WHAT I REALLY WANT TO KNOW IS…
How can we detect slow-orbiting planets around other stars?
Helen Giles is employing a new technique to quickly discover hard-to-spot worlds that take many years to orbit their stars
Most of the thousands of exoplanets discovered in recent years have been hot Jupiters. The reason for this is not because they are more common but because they are much easier to find and quicker to confirm.
Most exoplanets have been found using the transit method, where they pass in front of the star, producing a measurable dip in the brightness of the starlight. Massive planets in rapid orbits produce more noticeable dips thanks to their sheer size.
NASA’s Kepler space telescope also helped us find a number of planets with longer orbital periods, but that was simply because Kepler observed stars for four years during its initial mission. Otherwise, these slower-moving planets have so far mostly been discovered using radial velocity, where a ground-based spectroscopy instrument measures the wobble in a star’s light. Astronomers have been conducting searches with radial velocity a lot longer than we’ve been doing transit photometry.
The eye of the beholder
Computer algorithms are used to detect signals in Kepler data that indicate the existence of an exoplanet. I found that applying human judgement allowed me to find a candidate for an exoplanet quite unlike the majority of discoveries, which had the longest period of any planet spotted by Kepler.
My discovery came about when I was scanning the data from K2 (the follow-up mission from Kepler) trying to find any sort of exoplanet – I didn’t really mind what kind of planet or what its period was. The computer code ranks potential exoplanet candidates from the best looking to the worst, and I checked every single one by eye. This planet stuck out like a sore thumb.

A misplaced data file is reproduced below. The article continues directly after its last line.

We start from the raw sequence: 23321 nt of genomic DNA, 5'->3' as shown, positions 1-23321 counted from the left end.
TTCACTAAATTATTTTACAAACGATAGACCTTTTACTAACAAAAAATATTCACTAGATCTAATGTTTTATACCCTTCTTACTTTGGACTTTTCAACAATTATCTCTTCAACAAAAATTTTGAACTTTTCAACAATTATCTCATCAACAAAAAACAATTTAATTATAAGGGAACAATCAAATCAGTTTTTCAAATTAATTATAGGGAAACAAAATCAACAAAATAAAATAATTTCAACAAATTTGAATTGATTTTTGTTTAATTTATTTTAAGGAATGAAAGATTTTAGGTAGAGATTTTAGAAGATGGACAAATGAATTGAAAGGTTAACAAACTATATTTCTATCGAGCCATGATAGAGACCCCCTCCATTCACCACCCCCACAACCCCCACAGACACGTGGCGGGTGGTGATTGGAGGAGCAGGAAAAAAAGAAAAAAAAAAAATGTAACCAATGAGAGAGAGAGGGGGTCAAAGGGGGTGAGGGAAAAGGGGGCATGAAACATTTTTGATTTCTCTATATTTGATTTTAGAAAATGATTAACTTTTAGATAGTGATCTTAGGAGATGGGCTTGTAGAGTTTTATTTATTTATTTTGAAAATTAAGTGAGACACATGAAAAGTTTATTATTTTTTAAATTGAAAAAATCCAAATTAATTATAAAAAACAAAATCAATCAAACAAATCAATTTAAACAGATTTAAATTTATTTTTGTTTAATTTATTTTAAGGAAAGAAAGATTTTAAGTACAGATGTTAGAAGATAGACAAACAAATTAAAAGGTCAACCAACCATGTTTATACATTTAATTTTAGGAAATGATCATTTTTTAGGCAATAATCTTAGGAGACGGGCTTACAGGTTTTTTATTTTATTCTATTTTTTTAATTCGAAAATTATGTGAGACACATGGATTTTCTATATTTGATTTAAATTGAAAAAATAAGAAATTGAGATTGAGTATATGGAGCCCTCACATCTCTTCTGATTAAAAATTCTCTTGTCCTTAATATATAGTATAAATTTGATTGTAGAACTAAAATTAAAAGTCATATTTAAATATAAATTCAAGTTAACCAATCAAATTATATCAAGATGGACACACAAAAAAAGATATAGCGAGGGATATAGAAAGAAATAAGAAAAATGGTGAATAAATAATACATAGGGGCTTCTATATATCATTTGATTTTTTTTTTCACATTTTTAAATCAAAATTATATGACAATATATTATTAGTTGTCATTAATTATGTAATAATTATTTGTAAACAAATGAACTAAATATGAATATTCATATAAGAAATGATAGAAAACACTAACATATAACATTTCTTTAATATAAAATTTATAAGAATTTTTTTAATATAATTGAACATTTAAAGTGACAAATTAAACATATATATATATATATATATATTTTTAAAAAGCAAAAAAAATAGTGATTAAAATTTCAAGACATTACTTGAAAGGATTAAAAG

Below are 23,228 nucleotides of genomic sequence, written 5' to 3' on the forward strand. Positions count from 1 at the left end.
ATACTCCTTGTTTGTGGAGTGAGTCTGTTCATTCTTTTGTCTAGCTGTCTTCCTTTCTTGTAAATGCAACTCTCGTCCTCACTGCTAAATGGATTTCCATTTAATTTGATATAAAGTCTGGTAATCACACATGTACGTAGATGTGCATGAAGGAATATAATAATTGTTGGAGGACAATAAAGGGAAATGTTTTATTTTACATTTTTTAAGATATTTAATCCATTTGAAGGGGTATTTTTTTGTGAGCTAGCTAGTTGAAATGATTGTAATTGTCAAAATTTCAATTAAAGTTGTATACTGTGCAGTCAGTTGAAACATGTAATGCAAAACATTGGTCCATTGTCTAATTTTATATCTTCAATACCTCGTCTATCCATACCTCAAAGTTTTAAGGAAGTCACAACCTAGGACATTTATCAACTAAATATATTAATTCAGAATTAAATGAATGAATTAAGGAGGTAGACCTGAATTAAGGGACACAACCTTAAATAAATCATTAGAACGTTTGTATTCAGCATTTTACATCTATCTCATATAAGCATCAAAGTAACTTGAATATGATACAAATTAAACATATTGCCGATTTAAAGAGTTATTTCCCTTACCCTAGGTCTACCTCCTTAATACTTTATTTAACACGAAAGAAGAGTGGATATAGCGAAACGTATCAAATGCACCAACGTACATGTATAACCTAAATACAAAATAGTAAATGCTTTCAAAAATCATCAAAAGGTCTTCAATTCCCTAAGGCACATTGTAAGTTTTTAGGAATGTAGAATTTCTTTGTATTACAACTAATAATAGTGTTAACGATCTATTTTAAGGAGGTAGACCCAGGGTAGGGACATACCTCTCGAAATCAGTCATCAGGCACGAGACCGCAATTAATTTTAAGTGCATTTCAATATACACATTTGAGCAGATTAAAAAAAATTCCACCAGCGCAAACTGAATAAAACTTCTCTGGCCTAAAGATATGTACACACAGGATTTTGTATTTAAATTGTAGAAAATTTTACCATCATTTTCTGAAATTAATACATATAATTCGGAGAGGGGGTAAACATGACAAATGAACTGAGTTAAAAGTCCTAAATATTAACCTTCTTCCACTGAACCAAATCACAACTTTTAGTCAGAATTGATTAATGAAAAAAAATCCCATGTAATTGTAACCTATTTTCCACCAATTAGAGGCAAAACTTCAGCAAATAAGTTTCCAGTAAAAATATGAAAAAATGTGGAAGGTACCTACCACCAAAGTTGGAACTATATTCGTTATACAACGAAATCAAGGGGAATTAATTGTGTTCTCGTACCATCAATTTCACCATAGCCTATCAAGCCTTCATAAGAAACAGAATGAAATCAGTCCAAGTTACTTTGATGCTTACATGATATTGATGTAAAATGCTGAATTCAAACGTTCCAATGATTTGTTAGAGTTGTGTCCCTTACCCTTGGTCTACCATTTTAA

It was ranked very low among the possibilities, since only one potential transit had been observed by K2. But as soon as I applied my human eye to look at the data, I saw a beautifully-shaped dip in the star’s light-curve and thought, “Okay, that looks interesting, let’s investigate further.” Transits of most detected exoplanets typically last between two to 16 hours, and it is standard practice to observe at least three passes before the exoplanet is confirmed. My exoplanet’s transit lasted 54 hours – almost two and a half days. Having to wait three orbits to confirm it would take over 30 years at that rate. So instead my team at the University of Geneva used other observations of the star to learn more about it and its potential planet. The parent star is known by its catalogue number EPIC248847494. We first used recently released data from ESA’s Gaia mission to determine that it lies about 1,500 lightyears from us. That information, together with the length of the transit, told us that the planet’s distance from its star must be around 4.5 times that of the Earth from the Sun, as well as the length of its ‘year’. Importantly, we needed to check that this orbiting object was a planet and not another star. We turned to the Swiss 1.2m Leonhard Euler Telescope at La Silla in Chile to measure the star’s radial velocity, or, more simply, its wobble. This showed that the newly discovered companion is less than 13 times as massive as Jupiter, so too small to be a star. Officially this discovery is still just a great candidate for an exoplanet, but a very convincing one! To get confirmation using radial velocity will take a full orbit of 10 years, though we should get some estimation in around half that time. This demonstrates a useful technique for finding more slow-orbiting exoplanets. Some might already lurk in archived data; finding them would be a good citizen science project. But the main focus will be on future data collected by the likes of NASA’s Transiting Exoplanet Survey Satellite (TESS), which launched in April. TESS will only observe each bit of sky for 27 days, so it should detect a lot of single transits. We look forward to discovering many more exoplanets. In theory, we could detect a planet as small as Earth, if its star is fairly stable and bright.
We could be discovering more exoplanets thataren’t hot Jupiters thanks to a new technique that requires a human touch